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How Do Whales and Dolphins Communicate? | Scientific Approach

Blog » Wildlife » How Do Whales and Dolphins Communicate? | Scientific Approach

One of the most interesting topics in regard to cetaceans is the way these animals manage to communicate underwater. It is even more challenging in a world where vision and smell are difficult because of unfavorable conditions. So let’s see how do whales and dolphins communicate in those conditions.

Scientists consider whales and dolphins to be some of the smartest animals on earth. They show various signs of culture, teaching their young behaviors that are essential for survival (Bender et al., 2009). Communication is therefore a key component of these animals’ social lives and one of the proofs of their high intelligence. 

How do Dolphins Communicate?

Dolphins communicate through the emission and reception of sounds. Each dolphin develops its distinctive sound within the first years of life.

All individuals produce a unique sound, which is different from the others so they can identify each other, it is like us humans with our names. On our trips, you can listen to their sounds quite often!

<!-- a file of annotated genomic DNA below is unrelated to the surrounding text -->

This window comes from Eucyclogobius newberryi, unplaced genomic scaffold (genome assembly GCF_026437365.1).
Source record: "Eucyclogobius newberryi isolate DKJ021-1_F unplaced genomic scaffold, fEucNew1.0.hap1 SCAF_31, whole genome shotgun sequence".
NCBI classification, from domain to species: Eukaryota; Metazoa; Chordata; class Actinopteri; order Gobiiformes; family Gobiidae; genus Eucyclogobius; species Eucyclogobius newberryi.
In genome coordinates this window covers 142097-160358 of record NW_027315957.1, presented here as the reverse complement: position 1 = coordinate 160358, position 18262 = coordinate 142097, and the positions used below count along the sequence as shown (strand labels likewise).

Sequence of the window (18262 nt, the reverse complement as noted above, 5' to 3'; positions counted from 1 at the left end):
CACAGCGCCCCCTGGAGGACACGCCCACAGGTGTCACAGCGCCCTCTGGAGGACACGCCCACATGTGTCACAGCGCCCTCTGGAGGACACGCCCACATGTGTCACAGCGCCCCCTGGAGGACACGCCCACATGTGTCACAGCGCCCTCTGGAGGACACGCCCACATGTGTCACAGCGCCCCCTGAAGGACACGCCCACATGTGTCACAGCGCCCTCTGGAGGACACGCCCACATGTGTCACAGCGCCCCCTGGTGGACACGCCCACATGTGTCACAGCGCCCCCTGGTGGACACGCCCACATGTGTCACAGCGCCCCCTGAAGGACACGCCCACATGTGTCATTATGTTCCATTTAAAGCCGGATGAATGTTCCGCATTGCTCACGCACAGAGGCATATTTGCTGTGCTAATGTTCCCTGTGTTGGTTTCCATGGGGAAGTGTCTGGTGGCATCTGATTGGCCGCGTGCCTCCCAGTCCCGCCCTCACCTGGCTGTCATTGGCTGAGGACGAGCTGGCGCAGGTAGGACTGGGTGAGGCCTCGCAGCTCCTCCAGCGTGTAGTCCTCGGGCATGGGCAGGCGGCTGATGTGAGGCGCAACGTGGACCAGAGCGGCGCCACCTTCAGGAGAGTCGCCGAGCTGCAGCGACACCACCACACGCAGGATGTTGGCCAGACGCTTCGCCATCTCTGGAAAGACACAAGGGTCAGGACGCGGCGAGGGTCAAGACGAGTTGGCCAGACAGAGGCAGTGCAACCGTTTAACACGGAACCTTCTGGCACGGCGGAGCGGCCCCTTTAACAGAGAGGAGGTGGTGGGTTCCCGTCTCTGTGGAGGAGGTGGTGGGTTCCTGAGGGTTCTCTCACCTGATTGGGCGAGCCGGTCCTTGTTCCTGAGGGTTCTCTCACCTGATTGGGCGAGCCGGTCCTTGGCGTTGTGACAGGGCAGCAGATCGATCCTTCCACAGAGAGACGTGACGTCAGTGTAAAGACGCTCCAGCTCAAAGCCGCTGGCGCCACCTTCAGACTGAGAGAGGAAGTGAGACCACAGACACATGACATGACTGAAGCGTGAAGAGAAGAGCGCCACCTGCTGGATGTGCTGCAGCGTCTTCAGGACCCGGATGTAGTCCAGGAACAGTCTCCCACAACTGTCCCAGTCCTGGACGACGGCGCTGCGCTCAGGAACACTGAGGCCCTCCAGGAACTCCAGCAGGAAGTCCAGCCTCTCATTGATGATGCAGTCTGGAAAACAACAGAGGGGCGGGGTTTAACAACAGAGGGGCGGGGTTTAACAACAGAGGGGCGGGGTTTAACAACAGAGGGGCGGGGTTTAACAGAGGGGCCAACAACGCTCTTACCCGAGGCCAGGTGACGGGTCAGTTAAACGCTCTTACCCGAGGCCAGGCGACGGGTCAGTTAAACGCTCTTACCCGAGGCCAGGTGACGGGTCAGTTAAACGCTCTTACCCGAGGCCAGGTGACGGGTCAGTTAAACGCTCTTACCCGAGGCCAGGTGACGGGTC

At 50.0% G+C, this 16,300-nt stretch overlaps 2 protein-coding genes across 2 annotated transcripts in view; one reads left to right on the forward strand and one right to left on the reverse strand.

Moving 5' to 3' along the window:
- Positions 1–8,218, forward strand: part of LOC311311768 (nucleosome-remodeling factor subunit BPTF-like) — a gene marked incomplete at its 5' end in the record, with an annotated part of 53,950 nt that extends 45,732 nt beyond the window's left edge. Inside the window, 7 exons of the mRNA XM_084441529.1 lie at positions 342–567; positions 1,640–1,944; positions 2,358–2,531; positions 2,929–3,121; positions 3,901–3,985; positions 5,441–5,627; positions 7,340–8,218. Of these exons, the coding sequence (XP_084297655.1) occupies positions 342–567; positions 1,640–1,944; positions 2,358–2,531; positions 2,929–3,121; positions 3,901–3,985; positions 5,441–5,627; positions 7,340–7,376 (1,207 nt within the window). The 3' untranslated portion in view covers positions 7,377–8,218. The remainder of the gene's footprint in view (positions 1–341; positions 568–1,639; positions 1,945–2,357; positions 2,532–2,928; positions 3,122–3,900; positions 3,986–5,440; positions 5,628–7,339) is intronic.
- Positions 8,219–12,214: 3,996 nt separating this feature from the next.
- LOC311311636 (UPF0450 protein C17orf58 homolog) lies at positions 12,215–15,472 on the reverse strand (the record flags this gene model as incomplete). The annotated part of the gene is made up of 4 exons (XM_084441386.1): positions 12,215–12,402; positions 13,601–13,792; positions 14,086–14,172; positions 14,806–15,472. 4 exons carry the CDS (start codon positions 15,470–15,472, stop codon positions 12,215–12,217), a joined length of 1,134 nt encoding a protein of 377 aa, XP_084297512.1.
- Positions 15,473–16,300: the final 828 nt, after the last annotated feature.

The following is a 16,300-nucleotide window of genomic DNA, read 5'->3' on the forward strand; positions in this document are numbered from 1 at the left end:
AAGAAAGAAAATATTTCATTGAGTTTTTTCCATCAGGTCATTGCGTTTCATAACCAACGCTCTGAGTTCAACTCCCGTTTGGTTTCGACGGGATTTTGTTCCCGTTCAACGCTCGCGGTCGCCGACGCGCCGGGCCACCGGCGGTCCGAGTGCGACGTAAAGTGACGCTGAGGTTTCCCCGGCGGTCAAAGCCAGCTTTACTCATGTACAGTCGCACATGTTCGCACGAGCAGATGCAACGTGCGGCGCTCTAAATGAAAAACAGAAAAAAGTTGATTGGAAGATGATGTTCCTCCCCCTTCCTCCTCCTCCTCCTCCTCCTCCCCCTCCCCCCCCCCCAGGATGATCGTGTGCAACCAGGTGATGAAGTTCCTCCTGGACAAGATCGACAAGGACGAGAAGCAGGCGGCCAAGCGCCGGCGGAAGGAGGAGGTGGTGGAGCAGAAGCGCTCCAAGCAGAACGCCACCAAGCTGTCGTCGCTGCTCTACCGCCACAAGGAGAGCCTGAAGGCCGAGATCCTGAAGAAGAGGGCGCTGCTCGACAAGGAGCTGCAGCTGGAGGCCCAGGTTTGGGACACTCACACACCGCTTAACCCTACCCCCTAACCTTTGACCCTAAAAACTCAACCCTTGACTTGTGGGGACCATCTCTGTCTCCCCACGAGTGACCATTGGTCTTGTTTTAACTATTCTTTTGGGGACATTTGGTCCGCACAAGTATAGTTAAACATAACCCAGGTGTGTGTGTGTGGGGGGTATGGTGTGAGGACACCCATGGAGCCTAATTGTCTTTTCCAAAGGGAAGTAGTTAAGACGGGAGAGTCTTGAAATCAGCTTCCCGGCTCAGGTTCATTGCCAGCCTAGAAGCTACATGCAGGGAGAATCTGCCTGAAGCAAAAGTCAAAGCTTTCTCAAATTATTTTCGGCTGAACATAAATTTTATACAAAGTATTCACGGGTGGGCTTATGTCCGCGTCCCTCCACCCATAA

David Rodrigues | Common dolphins underwater

But, also dolphins use different behavior or body language to communicate with each other. In almost all of our tours we can observe some of this dolphin communication, like the following:

Postures

The body positions sometimes can demonstrate anger or aggression in dolphins. For example, what is called the S-posture normally is used in two specific social contexts: courtship and aggression. Male dolphins fight with one another for many reasons, including over resources such as food, space, females, or to establish societal dominance or rank (Waal & Harcourt, 1992).

Touch

The skin of these cetaceans is very sensitive to the touch. If they are in a good mood, then they can make physical contact with the flippers by pressing them against the flippers of another dolphin (Azevedo, A et al 2010).

Tail Slapping and Flipper Slapping

David Rodrigues | Bottlenose Dolphins being Bottlenose Dolphins
David Rodrigues | Bottlenose Dolphins being Bottlenose Dolphins

It is a vertical blow of the tail or the flipper against the water surface that sometimes indicates aggressiveness, but it can also express the desire to leave the area where they are, or ask for the attention of the other dolphins (Azevedo, A et al 2010; Herzing, 2000).

Bow-riding

David Rodrigues | Common Dolphins bow-riding next to our boat

Perhaps this is the most common behavior that our tourists can see in our tours. Dolphins approach our bow and are propelled by the vessel’s waves. Dolphins have learned to harness this “free” energy and take advantage of the opportunity to rest. And at the same time, they are having a moment of fun.

Identification of body coloring patterns

Stains, stripes, and specks may indicate the health status or the age of dolphins’ companions.

For example, the skin of the Atlantic spotted dolphin (Stenella frontalis), which arrives at the Azores in the summertime, develops spots when they grow older, and the scars in the skin of the Risso dolphin, one of our resident species, (Grampus griseus) informs others of their combat skills and experience.